The registry must be easily searchable by the public who can check for themselves to see who is or is not registered. "The whole purpose of this act is transparency, so educating the public about the existence of the registry is a key strategy."

Formal investigations and the levying of visible and proportionate administrative penalties in instances of non-compliance is the most serious compliance tactic. "Although no penalties to date have been issued, it remains a key inducement to compliance."
You can see on the Lobbyist registry page 2011 Monthly snapshots.
Such as January re (Coal and Transporatation)

0. Tamara Little, a consultant lobbyist for Hill and Knowlton, is arranging meetings between her client, Western Coal Corporation, and the Minister of Transportation and Infrastructure, the Minister of Tourism, Trade and Investment, the Minister of Energy, the Minister of State for Mining and MLAs Blair Lekstrom (Peace River South) and Pat Pimm (Peace River North) (and/or their staff) to introduce her client and discuss issues related to infrastructure capacity.
11. Cliff Mackay, an in-house lobbyist for the Railway Association of Canada, is lobbying the Minister of Transportation and Infrastructure (and/or her staff) to encourage a federal/provincial/private arrangement to finance upgrades to shortline railway infrastructure in BC, propose monetary penalties for non-compliance to the Metro Vancouver Non-Road Diesel Engines Regulatory Initiative and discuss the Rail Freight Service Review, Bill C-33 (the Rail Safety Act) and the Asia Pacific Gateway.
See Page here on Marys site re Tamara Little, also info on Feds funding New Terminals ect, possibly related to Coal transport?

(Remember Tamara Little is working for WMG with Dobell) looking back Other Consultant Lobbyists Working on the Undertaking
Lobbyist Name: Little Tamara
Name of client: Seaspan Coast Intermodal (WASHINGTON MARINE GROUP)
Taking a link from the BC Lobbyist Web page
under Publications Iclicked The Lobby Monitor
It is for Ottawa and its a paid subscription to have access
arc and it tells its readers(Lobbyists) "Avoid Surprises
Timing can be everything in public policy advocacy. Not knowing about an issue until it hits the floor of the House of Commons often means you're too late to have any influence over the outcome. And if you wait for the mainstream media to inform you of behind the scenes lobbying activity, you'll wait a long time.

Track the Lobbyists
Corporations, associations and interest groups spend hundreds of millions of dollars every year in efforts to influence decisions on government procurement, regulations, legislation, grants, loans and policies related to trade, tax, communications, transportation and environment policy.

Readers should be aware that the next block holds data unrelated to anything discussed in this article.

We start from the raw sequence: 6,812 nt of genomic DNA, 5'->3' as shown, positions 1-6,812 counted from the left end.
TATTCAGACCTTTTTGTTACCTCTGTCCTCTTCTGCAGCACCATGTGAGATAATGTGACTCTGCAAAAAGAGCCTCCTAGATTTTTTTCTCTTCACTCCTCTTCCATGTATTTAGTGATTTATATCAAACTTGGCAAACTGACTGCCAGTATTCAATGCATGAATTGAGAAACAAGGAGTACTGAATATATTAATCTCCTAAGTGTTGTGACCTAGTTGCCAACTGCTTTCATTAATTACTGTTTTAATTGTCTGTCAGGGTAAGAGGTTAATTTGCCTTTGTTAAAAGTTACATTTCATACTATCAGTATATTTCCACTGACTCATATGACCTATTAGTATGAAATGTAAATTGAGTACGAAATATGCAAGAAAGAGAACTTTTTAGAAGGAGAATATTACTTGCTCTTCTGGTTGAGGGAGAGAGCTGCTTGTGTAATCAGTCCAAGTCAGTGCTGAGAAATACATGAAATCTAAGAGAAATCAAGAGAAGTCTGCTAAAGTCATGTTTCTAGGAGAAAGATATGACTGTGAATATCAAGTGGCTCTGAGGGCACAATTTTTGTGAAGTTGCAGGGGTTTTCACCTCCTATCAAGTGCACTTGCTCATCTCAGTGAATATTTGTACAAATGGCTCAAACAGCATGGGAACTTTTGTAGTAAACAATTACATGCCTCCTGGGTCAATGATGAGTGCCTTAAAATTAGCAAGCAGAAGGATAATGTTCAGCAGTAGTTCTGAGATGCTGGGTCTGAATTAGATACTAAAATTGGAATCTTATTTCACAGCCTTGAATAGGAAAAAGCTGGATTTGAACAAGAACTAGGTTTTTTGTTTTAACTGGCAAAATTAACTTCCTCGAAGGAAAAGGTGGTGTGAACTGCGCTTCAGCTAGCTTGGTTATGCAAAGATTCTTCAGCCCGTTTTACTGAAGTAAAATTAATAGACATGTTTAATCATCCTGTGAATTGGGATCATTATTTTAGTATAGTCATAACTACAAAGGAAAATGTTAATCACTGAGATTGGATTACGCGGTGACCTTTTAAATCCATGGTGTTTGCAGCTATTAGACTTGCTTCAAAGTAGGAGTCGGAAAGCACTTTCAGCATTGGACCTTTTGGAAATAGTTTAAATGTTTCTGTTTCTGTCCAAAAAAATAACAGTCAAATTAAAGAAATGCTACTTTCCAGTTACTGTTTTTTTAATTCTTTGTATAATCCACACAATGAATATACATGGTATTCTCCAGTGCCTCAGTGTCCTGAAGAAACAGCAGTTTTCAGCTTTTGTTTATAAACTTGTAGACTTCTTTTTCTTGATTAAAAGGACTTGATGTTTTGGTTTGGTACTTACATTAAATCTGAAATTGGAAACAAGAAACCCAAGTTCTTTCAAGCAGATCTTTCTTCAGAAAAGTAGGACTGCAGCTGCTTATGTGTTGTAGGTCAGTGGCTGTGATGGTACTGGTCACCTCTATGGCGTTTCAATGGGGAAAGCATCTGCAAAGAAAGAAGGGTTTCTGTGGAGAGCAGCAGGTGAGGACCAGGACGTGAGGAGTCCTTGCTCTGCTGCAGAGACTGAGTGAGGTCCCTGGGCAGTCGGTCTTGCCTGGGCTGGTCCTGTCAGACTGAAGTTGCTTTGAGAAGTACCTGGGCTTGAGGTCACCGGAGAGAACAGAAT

Tracking this activity can be a rewarding though demanding task. Knowing who is working on what issue and for whom, understanding the tactics and strategies employed, and identifying the coalitions being forged can not only keep you on top of emerging public policy issues, it can also help you avoid costly surprises. And it can enhance your effectiveness in influencing government decisions important to your organization.

That is WHY We need to Monitor lobbying done in BC and to the Feds. Here in BC there wont be much changes to Legislation as the HOUSE has to be sitting to change anything!!! Maybe this Fall.
2011 Releases
03/24/2011Western Coal and Walter Energy Receive Investment Canada Act Approval in Connection with Proposed Arrangement

03/10/2011Western Coal and Walter Energy Receive Court Approval in Connection with Proposed Arrangement
03/08/2011Western Coal shareholders Approve Plan of Arrangement with Walter Energy

02/23/2011Western Coal Announces Donation to STARS
02/22/2011ISS and Glass Lewis Recommend Western Coal Shareholders Vote in Favour of the Arrangement with Walter Energy

02/10/2011Western Coal Announces Fiscal Q3-2011 Results
02/08/2011Western Coal Provides Notice of Fiscal Q3-2011 Results and Conference Call

02/07/2011Western Coal Announces Terminal Services Agreement with Ridley Terminals
02/07/2011Western Coal Publishes Management Information Circular for Plan of Arrangement with Walter Energy

12/09/2010Walter Energy and Western Coal Agree to a C$3.3 billion Merger
---- Reminder Tamara Little and Ken Dobell-WMG Lobbying
Check this out " What Canadian National Railway doesnt want You to know
Watch this Video linked from the last site I posted. Port of Prince Rupert.
Such a great article it was which When Cowlitz County late granted a shoreline permit for Millennium Bulk Logistics, a subsidiary of Australia's Ambre Energy, to build a coal-shipping terminal in Longview, VandenHeuvel and others appealed. In Which a bulldozer moves coal at the Westshore Terminal near Vancouver, B.C. Two companies are pushing to build similar coal-shipping ports in Washington, one near the mouth of the Columbia River and another near Bellingham. Thanks for sharing this informative article.